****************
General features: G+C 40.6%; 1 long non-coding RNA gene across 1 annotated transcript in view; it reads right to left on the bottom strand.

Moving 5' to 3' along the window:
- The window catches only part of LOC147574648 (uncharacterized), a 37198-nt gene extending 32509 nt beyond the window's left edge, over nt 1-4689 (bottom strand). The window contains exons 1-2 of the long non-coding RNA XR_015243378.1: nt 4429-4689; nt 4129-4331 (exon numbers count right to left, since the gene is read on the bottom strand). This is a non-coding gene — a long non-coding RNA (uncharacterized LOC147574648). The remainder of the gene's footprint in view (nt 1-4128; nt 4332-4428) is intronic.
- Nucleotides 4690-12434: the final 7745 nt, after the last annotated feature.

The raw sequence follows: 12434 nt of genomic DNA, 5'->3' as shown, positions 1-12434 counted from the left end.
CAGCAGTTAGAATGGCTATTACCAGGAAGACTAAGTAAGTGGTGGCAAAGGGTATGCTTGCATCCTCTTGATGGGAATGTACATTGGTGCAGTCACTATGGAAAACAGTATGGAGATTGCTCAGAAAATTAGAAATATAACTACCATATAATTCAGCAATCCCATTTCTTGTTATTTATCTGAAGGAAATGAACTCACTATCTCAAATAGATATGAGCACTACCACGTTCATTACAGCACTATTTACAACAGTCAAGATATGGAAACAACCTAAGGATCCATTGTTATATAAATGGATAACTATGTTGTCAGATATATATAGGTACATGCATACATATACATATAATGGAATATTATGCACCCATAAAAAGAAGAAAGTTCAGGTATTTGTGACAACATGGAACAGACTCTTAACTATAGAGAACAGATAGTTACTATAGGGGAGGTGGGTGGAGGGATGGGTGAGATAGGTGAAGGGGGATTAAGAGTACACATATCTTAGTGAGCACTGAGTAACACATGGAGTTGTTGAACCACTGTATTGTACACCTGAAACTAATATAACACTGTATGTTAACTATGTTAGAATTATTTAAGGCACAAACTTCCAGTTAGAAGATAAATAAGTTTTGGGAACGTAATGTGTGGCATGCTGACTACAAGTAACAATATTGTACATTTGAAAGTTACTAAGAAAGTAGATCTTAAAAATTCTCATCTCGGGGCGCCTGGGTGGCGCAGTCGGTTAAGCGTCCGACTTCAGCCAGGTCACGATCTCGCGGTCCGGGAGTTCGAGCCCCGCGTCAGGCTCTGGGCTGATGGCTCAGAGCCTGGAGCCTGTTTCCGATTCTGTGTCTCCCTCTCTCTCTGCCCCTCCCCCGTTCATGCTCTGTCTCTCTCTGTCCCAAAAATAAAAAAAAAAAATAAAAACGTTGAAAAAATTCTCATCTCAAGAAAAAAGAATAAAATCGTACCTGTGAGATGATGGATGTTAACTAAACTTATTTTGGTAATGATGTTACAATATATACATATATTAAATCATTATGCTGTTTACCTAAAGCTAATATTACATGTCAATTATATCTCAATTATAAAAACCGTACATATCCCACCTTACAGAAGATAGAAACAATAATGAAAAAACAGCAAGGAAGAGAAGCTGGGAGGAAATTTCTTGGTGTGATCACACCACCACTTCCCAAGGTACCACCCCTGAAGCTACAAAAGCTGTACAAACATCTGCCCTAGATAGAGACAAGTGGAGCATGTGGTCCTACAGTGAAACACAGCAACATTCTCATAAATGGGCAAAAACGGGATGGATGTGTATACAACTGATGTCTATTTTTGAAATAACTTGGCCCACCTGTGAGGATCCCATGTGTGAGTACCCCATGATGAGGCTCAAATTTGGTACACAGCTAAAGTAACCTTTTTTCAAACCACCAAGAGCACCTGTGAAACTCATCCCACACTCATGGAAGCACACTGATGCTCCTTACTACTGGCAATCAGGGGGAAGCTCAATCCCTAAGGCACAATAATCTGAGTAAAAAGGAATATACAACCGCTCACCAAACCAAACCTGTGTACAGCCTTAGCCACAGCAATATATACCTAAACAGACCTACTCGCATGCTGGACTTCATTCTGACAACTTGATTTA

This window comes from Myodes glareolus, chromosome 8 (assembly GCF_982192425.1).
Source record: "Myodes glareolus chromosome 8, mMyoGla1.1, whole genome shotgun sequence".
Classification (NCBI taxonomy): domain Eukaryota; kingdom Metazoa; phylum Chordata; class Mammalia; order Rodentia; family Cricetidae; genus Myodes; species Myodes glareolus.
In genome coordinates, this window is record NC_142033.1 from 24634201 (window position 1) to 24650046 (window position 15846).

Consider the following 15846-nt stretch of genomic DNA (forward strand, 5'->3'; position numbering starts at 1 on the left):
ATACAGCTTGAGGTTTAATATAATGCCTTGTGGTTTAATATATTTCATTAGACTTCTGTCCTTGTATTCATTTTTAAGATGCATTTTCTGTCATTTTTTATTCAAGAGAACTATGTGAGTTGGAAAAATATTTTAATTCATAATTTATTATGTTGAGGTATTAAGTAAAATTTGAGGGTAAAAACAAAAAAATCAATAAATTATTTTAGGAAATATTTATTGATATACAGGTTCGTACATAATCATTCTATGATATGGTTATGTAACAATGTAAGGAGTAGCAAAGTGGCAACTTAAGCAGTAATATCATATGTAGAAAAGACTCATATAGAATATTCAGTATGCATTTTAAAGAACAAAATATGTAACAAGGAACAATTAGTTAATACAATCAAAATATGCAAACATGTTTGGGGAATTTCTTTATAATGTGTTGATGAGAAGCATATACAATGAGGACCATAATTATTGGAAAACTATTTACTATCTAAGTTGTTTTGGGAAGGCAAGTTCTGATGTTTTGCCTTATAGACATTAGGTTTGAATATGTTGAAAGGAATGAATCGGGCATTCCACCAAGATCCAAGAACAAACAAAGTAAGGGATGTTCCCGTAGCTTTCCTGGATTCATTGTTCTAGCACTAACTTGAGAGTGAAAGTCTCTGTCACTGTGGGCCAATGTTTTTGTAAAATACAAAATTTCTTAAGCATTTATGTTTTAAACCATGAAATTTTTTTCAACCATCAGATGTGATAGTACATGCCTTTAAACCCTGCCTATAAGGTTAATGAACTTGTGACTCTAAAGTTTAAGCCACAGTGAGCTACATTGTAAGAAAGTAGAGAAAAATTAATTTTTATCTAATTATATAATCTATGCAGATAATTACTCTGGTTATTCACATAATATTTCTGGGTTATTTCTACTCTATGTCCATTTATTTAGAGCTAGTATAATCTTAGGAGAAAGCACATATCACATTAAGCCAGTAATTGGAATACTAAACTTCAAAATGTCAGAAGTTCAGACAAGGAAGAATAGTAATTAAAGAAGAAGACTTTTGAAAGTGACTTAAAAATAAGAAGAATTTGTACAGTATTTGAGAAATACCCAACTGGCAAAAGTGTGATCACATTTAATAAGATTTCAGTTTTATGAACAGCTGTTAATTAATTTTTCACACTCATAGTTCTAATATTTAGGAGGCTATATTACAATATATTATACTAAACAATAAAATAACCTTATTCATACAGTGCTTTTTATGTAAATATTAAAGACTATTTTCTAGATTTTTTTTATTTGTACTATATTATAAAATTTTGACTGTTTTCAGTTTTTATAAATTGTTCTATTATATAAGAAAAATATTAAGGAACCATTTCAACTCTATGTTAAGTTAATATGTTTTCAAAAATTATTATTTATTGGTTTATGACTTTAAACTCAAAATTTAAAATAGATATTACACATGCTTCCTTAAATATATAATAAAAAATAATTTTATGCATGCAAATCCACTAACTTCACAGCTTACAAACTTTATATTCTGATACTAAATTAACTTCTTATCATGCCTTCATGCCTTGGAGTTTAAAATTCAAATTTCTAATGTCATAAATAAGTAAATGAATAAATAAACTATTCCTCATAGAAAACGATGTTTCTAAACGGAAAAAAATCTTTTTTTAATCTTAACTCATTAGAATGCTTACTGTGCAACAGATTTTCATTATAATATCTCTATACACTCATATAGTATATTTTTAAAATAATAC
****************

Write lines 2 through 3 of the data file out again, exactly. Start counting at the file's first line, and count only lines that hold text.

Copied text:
Moving 5' to 3' along the window:
- The window catches only part of LOC147574648 (uncharacterized), a 37198-nt gene extending 32509 nt beyond the window's left edge, over nt 1-4689 (bottom strand). The window contains exons 1-2 of the long non-coding RNA XR_015243378.1: nt 4429-4689; nt 4129-4331 (exon numbers count right to left, since the gene is read on the bottom strand). This is a non-coding gene — a long non-coding RNA (uncharacterized LOC147574648). The remainder of the gene's footprint in view (nt 1-4128; nt 4332-4428) is intronic.